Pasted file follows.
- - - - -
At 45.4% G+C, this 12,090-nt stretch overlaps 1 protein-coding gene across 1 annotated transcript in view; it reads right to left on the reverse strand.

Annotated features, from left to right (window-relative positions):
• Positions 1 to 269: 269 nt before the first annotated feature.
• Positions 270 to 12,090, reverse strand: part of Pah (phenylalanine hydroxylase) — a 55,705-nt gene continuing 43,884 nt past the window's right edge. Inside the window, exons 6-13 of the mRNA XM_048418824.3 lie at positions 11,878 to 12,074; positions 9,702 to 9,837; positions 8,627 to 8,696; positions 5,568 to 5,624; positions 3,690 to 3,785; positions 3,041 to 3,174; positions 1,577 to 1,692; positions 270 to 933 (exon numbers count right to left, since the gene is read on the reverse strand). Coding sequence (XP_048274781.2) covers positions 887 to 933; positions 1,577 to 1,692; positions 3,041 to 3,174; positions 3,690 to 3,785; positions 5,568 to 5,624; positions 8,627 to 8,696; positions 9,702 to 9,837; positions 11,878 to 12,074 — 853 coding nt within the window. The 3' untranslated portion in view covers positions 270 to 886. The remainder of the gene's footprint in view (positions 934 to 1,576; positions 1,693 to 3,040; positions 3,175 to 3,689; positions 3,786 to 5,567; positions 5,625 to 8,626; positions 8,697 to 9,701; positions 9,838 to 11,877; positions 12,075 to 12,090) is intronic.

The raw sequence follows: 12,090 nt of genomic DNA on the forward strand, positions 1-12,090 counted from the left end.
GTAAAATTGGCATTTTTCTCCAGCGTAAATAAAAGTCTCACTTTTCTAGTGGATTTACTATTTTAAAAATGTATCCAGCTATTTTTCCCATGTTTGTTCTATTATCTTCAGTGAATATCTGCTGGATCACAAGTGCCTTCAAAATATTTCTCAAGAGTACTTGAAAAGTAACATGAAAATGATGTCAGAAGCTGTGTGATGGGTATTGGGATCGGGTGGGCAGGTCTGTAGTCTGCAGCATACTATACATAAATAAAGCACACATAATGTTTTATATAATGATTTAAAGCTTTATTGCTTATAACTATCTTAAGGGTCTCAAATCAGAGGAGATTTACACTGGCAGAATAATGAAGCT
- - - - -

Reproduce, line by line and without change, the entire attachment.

At 45.4% G+C, this 12,090-nt stretch overlaps 1 protein-coding gene across 1 annotated transcript in view; it reads right to left on the reverse strand.

Annotated features, from left to right (window-relative positions):
• Positions 1 to 269: 269 nt before the first annotated feature.
• Positions 270 to 12,090, reverse strand: part of Pah (phenylalanine hydroxylase) — a 55,705-nt gene continuing 43,884 nt past the window's right edge. Inside the window, exons 6-13 of the mRNA XM_048418824.3 lie at positions 11,878 to 12,074; positions 9,702 to 9,837; positions 8,627 to 8,696; positions 5,568 to 5,624; positions 3,690 to 3,785; positions 3,041 to 3,174; positions 1,577 to 1,692; positions 270 to 933 (exon numbers count right to left, since the gene is read on the reverse strand). Coding sequence (XP_048274781.2) covers positions 887 to 933; positions 1,577 to 1,692; positions 3,041 to 3,174; positions 3,690 to 3,785; positions 5,568 to 5,624; positions 8,627 to 8,696; positions 9,702 to 9,837; positions 11,878 to 12,074 — 853 coding nt within the window. The 3' untranslated portion in view covers positions 270 to 886. The remainder of the gene's footprint in view (positions 934 to 1,576; positions 1,693 to 3,040; positions 3,175 to 3,689; positions 3,786 to 5,567; positions 5,625 to 8,626; positions 8,697 to 9,701; positions 9,838 to 11,877; positions 12,075 to 12,090) is intronic.

The raw sequence follows: 12,090 nt of genomic DNA on the forward strand, positions 1-12,090 counted from the left end.
GTAAAATTGGCATTTTTCTCCAGCGTAAATAAAAGTCTCACTTTTCTAGTGGATTTACTATTTTAAAAATGTATCCAGCTATTTTTCCCATGTTTGTTCTATTATCTTCAGTGAATATCTGCTGGATCACAAGTGCCTTCAAAATATTTCTCAAGAGTACTTGAAAAGTAACATGAAAATGATGTCAGAAGCTGTGTGATGGGTATTGGGATCGGGTGGGCAGGTCTGTAGTCTGCAGCATACTATACATAAATAAAGCACACATAATGTTTTATATAATGATTTAAAGCTTTATTGCTTATAACTATCTTAAGGGTCTCAAATCAGAGGAGATTTACACTGGCAGAATAATGAAGCT